Abilify Lawsuits Over Gambling Problems Likely to Mount As Parties Await MDL Hearing

In response to a joint request filed last week to consolidate and centralize all Abilify gambling lawsuits brought throughout the federal court system, the U.S. Judicial Panel on Multidistrict Litigation (JPML) has rejected a request to set an expedited hearing, meaning that the future of the litigation will likely not be considered until a hearing in late September.

There are currently more than two dozen lawsuits over Abilify impulse control problems pending in U.S. District Courts nationwide, including claims for damages caused by compulsive gambling, shopping, eating and sexual activity. However, that number is expected to increase dramatically before the U.S. JPML decides whether to consolidate the cases are part of a federal multidistrict litigation (MDL) and transfer the litigation to one judge for coordinated pretrial proceedings.

In a minute order issued this week, the U.S. JPML denied a joint request to consider centralization of the Abilify litigation during the next scheduled hearing on July 28, in Seattle Washington. The Panel indicated that it “considers all motions in due course and is not pursuaded to depart from its long-standing practice.” Therefore, oral arguments will likely be set for the following hearing date, set for September 29 in Washington, D.C.

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Abilify (ariprazole) is one of the top-selling brand name medications on the market in the United States, generating sales in excess of $6 billion per year, and widely used by millions of Americans for treatment of schizophrenia, bipolar disorder and other major depressive disorders. It is also widely used off-label to treat irritability, aggression, mood swings and other behavior issues.

The litigation has emerged in recent weeks amid reports suggesting that side effects of Abilify increase the risk of compulsive behaviors, leading to lawsuits alleging that Bristol-Myers Squibb and Otsuka Pharmaceutical Co. knew about the risk, yet failed to warn consumers and the medical community about the importance of monitoring for signs and symptoms.

One of the most recent lawsuits was filed by Richard and Courtney Campbell on June 30, raising allegations that mirror those being presented in other claims. According to the complaint (PDF), Richard Campbell began exhibiting compulsive gambling behaviors after he started taking Abilify in July 2013. However, he did not realize the link between his activity and the medication. When he discontinued the drug in 2015, the compulsive urges to gamble stopped, but the couple indicates that they have suffered significant financial losses and other consequences of compulsive behavior that may have been prevented if warnings had been provided.

Despite placing gambling warnings on Abilify if a number of other countries, no information was provided to consumers or doctors in the U.S. until last month, when the FDA required the drug maker to update the warning label and add information about the link between Abilify and gambling problems.

The lawsuit, and others like it, say that the manufacturers, Bristol-Myers Squibb and Otsuka Pharmaceutical Co., knew for years about the risks of compulsive behavior linked to Abilify, which claims indicate also includes sex addiction and binge shopping, but failed to provide adequate warning to patients and the medical community in the U.S., despite placing such warnings on Abilify products sold in Europe and other countries.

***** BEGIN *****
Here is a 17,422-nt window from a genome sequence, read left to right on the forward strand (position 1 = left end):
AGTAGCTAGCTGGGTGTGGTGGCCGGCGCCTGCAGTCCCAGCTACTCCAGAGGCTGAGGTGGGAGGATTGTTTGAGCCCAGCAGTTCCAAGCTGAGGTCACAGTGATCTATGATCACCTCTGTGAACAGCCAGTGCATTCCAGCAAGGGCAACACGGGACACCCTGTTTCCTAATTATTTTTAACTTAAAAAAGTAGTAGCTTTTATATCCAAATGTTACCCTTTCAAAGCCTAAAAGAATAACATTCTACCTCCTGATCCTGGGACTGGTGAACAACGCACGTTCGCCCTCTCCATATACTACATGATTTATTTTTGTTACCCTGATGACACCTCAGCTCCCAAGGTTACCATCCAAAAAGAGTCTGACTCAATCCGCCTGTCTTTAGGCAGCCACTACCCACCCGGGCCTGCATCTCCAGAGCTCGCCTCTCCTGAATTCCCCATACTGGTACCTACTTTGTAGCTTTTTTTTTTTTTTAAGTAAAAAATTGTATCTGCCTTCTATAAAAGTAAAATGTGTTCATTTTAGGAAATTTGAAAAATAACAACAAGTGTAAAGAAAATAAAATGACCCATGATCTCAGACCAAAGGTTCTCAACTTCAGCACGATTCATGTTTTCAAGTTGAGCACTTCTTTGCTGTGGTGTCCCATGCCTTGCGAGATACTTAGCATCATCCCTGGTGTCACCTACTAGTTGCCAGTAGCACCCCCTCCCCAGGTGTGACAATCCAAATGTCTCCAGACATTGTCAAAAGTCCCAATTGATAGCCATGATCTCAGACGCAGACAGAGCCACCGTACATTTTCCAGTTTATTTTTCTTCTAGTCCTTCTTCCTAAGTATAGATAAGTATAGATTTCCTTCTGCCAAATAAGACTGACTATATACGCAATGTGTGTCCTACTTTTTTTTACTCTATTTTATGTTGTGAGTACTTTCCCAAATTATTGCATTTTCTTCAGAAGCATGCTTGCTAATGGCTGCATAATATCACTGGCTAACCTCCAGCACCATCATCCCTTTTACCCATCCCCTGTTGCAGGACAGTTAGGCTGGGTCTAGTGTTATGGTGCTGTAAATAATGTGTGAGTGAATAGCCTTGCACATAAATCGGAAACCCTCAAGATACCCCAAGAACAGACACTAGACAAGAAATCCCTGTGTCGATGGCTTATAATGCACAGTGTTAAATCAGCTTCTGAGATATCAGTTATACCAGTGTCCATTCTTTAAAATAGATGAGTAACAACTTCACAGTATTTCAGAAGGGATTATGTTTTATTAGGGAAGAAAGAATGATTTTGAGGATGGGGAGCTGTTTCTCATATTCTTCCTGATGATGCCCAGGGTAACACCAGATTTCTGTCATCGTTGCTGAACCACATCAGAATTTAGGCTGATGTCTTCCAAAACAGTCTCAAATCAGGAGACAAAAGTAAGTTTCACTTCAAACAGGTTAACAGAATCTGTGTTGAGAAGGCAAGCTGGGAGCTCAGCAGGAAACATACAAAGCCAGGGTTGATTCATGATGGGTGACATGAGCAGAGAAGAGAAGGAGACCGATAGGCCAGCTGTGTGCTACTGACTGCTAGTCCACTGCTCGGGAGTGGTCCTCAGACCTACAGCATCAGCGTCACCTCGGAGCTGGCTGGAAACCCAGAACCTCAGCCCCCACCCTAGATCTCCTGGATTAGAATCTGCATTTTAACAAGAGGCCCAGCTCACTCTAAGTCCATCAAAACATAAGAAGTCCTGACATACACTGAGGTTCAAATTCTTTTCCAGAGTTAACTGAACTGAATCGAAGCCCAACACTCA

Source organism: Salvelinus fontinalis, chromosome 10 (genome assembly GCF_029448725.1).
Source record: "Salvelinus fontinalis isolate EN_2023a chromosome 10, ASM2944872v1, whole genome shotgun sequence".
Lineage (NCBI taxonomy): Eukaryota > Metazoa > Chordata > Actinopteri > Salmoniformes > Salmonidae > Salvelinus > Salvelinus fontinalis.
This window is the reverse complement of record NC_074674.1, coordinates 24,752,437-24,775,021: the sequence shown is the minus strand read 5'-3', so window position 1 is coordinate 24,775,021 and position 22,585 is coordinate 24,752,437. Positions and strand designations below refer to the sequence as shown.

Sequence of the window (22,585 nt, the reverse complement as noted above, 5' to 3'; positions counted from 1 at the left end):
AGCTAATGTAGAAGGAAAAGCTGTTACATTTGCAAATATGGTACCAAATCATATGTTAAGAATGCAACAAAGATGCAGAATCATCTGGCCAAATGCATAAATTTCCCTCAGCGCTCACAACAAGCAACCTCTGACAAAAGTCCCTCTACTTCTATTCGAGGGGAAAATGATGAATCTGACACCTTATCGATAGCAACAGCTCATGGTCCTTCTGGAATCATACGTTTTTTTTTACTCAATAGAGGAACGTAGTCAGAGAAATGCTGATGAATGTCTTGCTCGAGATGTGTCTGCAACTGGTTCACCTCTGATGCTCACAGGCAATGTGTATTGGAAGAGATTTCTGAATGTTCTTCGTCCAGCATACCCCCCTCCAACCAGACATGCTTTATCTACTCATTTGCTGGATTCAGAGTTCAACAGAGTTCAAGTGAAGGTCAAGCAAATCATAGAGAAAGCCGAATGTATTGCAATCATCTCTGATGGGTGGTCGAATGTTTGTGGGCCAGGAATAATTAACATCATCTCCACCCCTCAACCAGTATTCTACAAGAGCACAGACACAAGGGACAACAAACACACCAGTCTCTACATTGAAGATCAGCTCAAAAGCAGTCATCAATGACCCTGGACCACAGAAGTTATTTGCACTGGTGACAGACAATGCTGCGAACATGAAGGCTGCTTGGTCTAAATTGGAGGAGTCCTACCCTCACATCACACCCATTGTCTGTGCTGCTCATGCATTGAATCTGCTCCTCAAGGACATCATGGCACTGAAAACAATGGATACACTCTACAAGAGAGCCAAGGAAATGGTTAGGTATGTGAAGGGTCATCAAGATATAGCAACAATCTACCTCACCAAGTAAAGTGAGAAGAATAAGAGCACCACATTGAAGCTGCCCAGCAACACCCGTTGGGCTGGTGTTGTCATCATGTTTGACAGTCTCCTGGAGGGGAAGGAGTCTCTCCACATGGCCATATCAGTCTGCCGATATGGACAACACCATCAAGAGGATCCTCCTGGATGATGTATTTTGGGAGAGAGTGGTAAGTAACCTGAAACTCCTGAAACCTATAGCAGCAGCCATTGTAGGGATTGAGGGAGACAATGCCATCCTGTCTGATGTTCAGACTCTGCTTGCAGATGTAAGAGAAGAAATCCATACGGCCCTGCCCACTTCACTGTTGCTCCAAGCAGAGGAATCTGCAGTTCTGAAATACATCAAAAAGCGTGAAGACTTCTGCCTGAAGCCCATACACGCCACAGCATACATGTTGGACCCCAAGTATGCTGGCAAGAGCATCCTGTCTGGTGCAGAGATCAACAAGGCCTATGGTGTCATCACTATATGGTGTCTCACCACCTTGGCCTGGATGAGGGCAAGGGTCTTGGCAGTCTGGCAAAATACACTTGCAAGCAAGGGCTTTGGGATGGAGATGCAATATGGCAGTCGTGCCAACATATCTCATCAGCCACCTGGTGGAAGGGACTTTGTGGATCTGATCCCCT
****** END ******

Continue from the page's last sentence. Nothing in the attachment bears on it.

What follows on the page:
“Defendants wrongfully and unjustly profited at the expense of patient safety and full disclosure to the medical community by failing to include language about gambling in the United States labeling and by failing to otherwise warn the public and the medical community about Ability’s association with gambling—despite opportunities and a duty to do so,” the lawsuit filed by the Campbells states. “As a result, Defendants have made significantly more revenue from Ability sales in the United States compared to Europe.”

The new warnings recently required by the FDA will now provide information to users of Abilify and doctors about the large number of adverse event reports involving uncontrollable urges to gamble, as well as engage in other potentially dangerous activities, such as uncontrollable shopping, eating or sexual activity. Consumers are encouraged to speak with their physician if they notice these impulsive behaviors, as symptoms typically stop shortly after the medication is discontinued.

If the U.S. JPML established centralized pretrial proceedings, Campbell’s case and all others filed at the federal level will be centralized before one judge coordinated discovery and pretrial proceedings. The process is designed to avoid duplicative discovery into common issues, eliminate conflicting pretrial rulings from different judges and to serve the convenience of the parties, witnesses and the courts.

By the time the motion to establish an Abilify MDL is considered, it is likely that more than 100 claims will be pending nationwide. However, as Abilify injury lawyers continue to review and file additional complaints in the months and years to come, it is widely expected that the litigation may eventually include several thousand lawsuits.


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